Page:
Not only are they out to get us, they want our children too. “They” being the atheist stalkers that seek to undermine every shred of faith in God. They are sometimes blatant and sometimes sneaky, but they know what they are doing. Consider the “Atheist Pocket Debater,” a new iPhone app released last month. The competition is stiff with more than 150,000 apps on the market, yet “Atheist Pocket Debater” is currently ranked #100 in popularity. Here is the iTunes description:
“Atheist Pocket Debater” gives many ways to argue against Christians, Creationists, and Bible thumpers. It is set up for very quick reference and memorization, yet contains full arguments as well as different ways to argue the same topics. Examples include “Lack of Historical Evidence for Jesus,” “America Was NOT Created as a Christian Nation,” and “God Is Too Hidden to Be Real.” Arm yourself with very powerful and logical arguments against religious zealots.
This battle against God is especially obvious on college campuses where our kids are sent to learn often under Atheist professors that teach heresy as if it was logic. Once, atheists were not so visible. Today, they are more aggressive and vocal, perhaps emboldened by best-selling books such as “The God Delusion” (2006) by Richard Dawkins and “God Is Not Great” (2007) by Christopher Hitchens. According to a Pew Research Center survey, twenty percent of young Americans are atheists, agnostics or have “no religion,” up from 11 percent in 1988,
The first steps towards atheism are the steps away from practicing religion. Without the influence of parents and community, once kids leave home, they are more likely to fall away from going to Mass. A recent UCLA study revealed that 52 percent of college students said they attended religious services frequently the year before entering college. By their junior year, though, that level of attendance had dropped to 29 percent of students.
What are parents to do? Instead of fretting over stocking them with school supplies, clean underwear and a sturdy backpack, our primary concern should be schooling them in their faith.
A Protestant publisher sharing the same concern has come out The “Apologetics Study Bible for Students” app, the digital student-friendly edition of their popular Apologetics Study Bible, which has sold more than 115,000 copies. It was designed to give “young people straight answers to the hardest faith questions being asked of them.”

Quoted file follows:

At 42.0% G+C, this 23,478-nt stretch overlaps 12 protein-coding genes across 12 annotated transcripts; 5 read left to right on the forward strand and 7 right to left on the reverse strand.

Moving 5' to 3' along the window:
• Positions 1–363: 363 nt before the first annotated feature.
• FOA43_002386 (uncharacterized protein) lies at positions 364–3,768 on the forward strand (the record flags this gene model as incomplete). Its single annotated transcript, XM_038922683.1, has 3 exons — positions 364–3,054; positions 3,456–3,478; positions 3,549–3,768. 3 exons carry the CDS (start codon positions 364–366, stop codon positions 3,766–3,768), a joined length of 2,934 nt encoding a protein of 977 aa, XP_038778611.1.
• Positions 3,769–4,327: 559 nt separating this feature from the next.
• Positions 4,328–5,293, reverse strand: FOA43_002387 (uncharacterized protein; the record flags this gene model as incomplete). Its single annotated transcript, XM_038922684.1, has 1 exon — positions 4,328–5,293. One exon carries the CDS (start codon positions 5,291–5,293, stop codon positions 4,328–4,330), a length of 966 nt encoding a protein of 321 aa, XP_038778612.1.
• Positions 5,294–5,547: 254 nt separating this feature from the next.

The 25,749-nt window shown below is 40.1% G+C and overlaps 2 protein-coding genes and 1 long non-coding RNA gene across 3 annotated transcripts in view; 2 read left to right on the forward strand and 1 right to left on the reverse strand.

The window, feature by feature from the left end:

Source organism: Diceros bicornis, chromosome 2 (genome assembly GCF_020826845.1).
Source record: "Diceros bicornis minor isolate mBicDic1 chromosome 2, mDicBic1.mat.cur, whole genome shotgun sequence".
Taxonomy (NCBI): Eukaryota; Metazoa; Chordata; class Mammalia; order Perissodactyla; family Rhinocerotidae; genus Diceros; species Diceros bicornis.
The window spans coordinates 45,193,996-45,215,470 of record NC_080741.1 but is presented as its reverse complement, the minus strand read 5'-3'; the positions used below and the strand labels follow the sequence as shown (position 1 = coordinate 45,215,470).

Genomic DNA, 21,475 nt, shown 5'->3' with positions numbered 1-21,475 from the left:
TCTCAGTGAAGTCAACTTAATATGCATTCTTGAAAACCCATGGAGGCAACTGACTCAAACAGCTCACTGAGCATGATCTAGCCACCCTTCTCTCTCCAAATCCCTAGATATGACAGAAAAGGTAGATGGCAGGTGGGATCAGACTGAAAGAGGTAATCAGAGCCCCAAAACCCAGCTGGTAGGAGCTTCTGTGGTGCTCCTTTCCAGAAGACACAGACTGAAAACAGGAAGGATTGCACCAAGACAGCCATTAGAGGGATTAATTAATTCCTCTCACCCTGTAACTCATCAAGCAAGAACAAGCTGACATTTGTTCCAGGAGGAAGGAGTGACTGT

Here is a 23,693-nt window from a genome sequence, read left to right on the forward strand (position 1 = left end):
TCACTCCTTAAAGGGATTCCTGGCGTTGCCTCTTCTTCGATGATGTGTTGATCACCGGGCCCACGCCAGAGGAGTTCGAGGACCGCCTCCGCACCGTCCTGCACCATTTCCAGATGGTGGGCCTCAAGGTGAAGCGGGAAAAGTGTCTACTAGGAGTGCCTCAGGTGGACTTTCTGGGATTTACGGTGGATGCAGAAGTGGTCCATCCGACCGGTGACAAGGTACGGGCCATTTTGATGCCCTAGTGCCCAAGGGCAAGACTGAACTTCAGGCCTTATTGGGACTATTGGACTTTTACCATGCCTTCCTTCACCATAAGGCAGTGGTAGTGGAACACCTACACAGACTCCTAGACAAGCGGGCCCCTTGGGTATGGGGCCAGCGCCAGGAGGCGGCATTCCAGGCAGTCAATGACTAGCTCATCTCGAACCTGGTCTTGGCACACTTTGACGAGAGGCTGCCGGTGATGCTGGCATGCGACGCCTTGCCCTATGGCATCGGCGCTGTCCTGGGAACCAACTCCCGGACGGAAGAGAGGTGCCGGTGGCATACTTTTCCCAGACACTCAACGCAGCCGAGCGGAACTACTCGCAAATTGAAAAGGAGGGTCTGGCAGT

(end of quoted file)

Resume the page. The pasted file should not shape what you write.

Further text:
“Apologetics helps develop believers who are passionate and self-confident,” says Sean McDowell, editor of the Apologetics Study Bible for Students. “Christians who believe but cannot explain why they believe often become insecure about their convictions.
The Bible and the app are good tools against attacks on Jesus, yet, be aware that these are Christian but not specifically Catholic resources. While we wait for a Catholic app, we can make use of other material that are specifically Catholic. I recommend the easy-to-use book in the apologetic series, “Beginning Apologetics” by Fr. Frank Chacon and Jim Burnham. Their book on How to Answer Atheists and New Agers prepares people to respond confidently to the misinformation and attacks of agnostics and atheists. There is also a Catholic Parent website that lists a number of books to help fight against atheisism.
The College Survival Kit for Catholics, is a DVD with four talks on moral relativism given by Catholic author, Dr. Peter Kreeft. It is especially suited to high school and college kids and addresses such things as moral relativism and being Catholic in a post-Christian culture. (At the end of this article are more resources from CE’s online store.)
Don’t Let Them Leave Home Without It
We cannot force faith itself, but it is our responsibility to arm our children for battle — spiritual battle. The fight is not always just between faith (in God) and no faith but it also includes filling our children up with knowledge of their own Catholic religion before they leave home. Along with atheists trying to discredit God, many will confront Catholic bashers both inside and outside the Church that belittle and misinterpret Catholic teaching. Our kids should know what it is they are defending if they are to defend it with zeal.